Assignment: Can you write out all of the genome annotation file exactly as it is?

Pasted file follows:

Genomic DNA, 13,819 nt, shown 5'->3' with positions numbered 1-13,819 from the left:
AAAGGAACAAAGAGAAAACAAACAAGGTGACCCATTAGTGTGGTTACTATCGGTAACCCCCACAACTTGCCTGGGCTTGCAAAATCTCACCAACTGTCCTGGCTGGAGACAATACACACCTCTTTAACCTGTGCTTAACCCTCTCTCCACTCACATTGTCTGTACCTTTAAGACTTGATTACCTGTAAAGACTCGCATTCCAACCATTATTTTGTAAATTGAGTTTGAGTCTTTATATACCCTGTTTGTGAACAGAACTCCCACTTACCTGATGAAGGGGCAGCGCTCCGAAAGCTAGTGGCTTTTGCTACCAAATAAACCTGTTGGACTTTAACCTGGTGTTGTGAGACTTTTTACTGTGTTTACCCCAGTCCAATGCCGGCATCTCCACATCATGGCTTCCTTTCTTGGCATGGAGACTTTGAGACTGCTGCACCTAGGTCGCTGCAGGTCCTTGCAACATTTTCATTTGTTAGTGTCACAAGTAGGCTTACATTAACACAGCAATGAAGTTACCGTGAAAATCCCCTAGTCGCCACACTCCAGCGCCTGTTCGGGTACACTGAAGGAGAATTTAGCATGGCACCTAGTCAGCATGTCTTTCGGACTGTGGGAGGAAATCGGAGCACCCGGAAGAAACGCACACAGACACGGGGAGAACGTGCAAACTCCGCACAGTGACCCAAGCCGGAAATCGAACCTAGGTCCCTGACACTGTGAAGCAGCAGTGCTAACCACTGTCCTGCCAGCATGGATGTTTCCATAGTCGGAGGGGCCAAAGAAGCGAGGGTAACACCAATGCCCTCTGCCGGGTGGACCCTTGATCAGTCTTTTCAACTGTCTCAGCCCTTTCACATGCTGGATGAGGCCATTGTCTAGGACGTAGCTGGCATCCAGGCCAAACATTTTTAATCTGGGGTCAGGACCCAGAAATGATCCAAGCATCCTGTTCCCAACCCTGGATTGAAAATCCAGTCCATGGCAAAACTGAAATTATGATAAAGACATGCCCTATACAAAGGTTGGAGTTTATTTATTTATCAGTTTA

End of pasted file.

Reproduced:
Genomic DNA, 13,819 nt, shown 5'->3' with positions numbered 1-13,819 from the left:
AAAGGAACAAAGAGAAAACAAACAAGGTGACCCATTAGTGTGGTTACTATCGGTAACCCCCACAACTTGCCTGGGCTTGCAAAATCTCACCAACTGTCCTGGCTGGAGACAATACACACCTCTTTAACCTGTGCTTAACCCTCTCTCCACTCACATTGTCTGTACCTTTAAGACTTGATTACCTGTAAAGACTCGCATTCCAACCATTATTTTGTAAATTGAGTTTGAGTCTTTATATACCCTGTTTGTGAACAGAACTCCCACTTACCTGATGAAGGGGCAGCGCTCCGAAAGCTAGTGGCTTTTGCTACCAAATAAACCTGTTGGACTTTAACCTGGTGTTGTGAGACTTTTTACTGTGTTTACCCCAGTCCAATGCCGGCATCTCCACATCATGGCTTCCTTTCTTGGCATGGAGACTTTGAGACTGCTGCACCTAGGTCGCTGCAGGTCCTTGCAACATTTTCATTTGTTAGTGTCACAAGTAGGCTTACATTAACACAGCAATGAAGTTACCGTGAAAATCCCCTAGTCGCCACACTCCAGCGCCTGTTCGGGTACACTGAAGGAGAATTTAGCATGGCACCTAGTCAGCATGTCTTTCGGACTGTGGGAGGAAATCGGAGCACCCGGAAGAAACGCACACAGACACGGGGAGAACGTGCAAACTCCGCACAGTGACCCAAGCCGGAAATCGAACCTAGGTCCCTGACACTGTGAAGCAGCAGTGCTAACCACTGTCCTGCCAGCATGGATGTTTCCATAGTCGGAGGGGCCAAAGAAGCGAGGGTAACACCAATGCCCTCTGCCGGGTGGACCCTTGATCAGTCTTTTCAACTGTCTCAGCCCTTTCACATGCTGGATGAGGCCATTGTCTAGGACGTAGCTGGCATCCAGGCCAAACATTTTTAATCTGGGGTCAGGACCCAGAAATGATCCAAGCATCCTGTTCCCAACCCTGGATTGAAAATCCAGTCCATGGCAAAACTGAAATTATGATAAAGACATGCCCTATACAAAGGTTGGAGTTTATTTATTTATCAGTTTA